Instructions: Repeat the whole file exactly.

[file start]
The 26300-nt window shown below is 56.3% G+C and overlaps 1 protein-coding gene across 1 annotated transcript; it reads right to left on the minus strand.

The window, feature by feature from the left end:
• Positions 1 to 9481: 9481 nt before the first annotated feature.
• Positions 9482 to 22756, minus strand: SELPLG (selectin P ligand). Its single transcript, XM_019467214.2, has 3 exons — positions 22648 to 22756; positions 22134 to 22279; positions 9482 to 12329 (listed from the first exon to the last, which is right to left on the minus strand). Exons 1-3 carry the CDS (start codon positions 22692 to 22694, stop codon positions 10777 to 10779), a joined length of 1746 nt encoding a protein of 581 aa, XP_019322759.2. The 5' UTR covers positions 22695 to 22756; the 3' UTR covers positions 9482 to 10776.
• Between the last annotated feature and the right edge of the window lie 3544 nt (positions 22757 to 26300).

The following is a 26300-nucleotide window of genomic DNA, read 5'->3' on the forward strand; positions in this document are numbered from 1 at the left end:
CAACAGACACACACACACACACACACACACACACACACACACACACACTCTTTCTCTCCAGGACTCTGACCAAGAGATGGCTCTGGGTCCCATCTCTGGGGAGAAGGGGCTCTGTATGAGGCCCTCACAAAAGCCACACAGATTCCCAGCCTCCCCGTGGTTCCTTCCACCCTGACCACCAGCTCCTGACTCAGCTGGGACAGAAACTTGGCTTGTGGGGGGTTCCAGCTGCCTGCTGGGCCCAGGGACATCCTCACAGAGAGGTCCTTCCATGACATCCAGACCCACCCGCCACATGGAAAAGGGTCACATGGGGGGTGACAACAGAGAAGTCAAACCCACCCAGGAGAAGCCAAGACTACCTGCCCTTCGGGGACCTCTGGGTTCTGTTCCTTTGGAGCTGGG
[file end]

The 26300-nt window shown below is 56.3% G+C and overlaps 1 protein-coding gene across 1 annotated transcript; it reads right to left on the minus strand.

The window, feature by feature from the left end:
• Positions 1 to 9481: 9481 nt before the first annotated feature.
• Positions 9482 to 22756, minus strand: SELPLG (selectin P ligand). Its single transcript, XM_019467214.2, has 3 exons — positions 22648 to 22756; positions 22134 to 22279; positions 9482 to 12329 (listed from the first exon to the last, which is right to left on the minus strand). Exons 1-3 carry the CDS (start codon positions 22692 to 22694, stop codon positions 10777 to 10779), a joined length of 1746 nt encoding a protein of 581 aa, XP_019322759.2. The 5' UTR covers positions 22695 to 22756; the 3' UTR covers positions 9482 to 10776.
• Between the last annotated feature and the right edge of the window lie 3544 nt (positions 22757 to 26300).

The following is a 26300-nucleotide window of genomic DNA, read 5'->3' on the forward strand; positions in this document are numbered from 1 at the left end:
CAACAGACACACACACACACACACACACACACACACACACACACACACTCTTTCTCTCCAGGACTCTGACCAAGAGATGGCTCTGGGTCCCATCTCTGGGGAGAAGGGGCTCTGTATGAGGCCCTCACAAAAGCCACACAGATTCCCAGCCTCCCCGTGGTTCCTTCCACCCTGACCACCAGCTCCTGACTCAGCTGGGACAGAAACTTGGCTTGTGGGGGGTTCCAGCTGCCTGCTGGGCCCAGGGACATCCTCACAGAGAGGTCCTTCCATGACATCCAGACCCACCCGCCACATGGAAAAGGGTCACATGGGGGGTGACAACAGAGAAGTCAAACCCACCCAGGAGAAGCCAAGACTACCTGCCCTTCGGGGACCTCTGGGTTCTGTTCCTTTGGAGCTGGG